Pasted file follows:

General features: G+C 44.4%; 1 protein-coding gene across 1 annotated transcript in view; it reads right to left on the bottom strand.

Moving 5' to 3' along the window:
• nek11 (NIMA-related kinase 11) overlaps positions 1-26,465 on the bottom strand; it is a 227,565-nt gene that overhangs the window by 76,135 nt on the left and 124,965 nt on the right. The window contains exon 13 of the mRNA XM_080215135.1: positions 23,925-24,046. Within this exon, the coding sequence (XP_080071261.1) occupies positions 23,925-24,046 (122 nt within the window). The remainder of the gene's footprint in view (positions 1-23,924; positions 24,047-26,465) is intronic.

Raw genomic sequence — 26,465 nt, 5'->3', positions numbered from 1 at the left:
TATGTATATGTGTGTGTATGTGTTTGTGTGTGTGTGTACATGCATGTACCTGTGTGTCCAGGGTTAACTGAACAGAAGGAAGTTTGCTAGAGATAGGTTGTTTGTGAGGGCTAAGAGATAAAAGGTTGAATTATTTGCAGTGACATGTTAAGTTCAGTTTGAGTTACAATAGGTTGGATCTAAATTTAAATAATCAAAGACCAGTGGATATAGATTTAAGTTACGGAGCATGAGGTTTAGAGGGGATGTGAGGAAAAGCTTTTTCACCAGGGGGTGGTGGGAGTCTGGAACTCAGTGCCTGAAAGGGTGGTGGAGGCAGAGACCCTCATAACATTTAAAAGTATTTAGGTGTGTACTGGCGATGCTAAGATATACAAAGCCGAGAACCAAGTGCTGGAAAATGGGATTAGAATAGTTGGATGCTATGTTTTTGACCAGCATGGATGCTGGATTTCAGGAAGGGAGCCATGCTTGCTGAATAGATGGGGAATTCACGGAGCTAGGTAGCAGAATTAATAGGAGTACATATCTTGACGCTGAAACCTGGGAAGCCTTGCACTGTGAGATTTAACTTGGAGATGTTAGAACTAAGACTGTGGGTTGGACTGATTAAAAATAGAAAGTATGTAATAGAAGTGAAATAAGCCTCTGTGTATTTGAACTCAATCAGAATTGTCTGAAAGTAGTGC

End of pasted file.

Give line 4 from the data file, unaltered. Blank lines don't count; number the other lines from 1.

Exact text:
Raw genomic sequence — 26,465 nt, 5'->3', positions numbered from 1 at the left: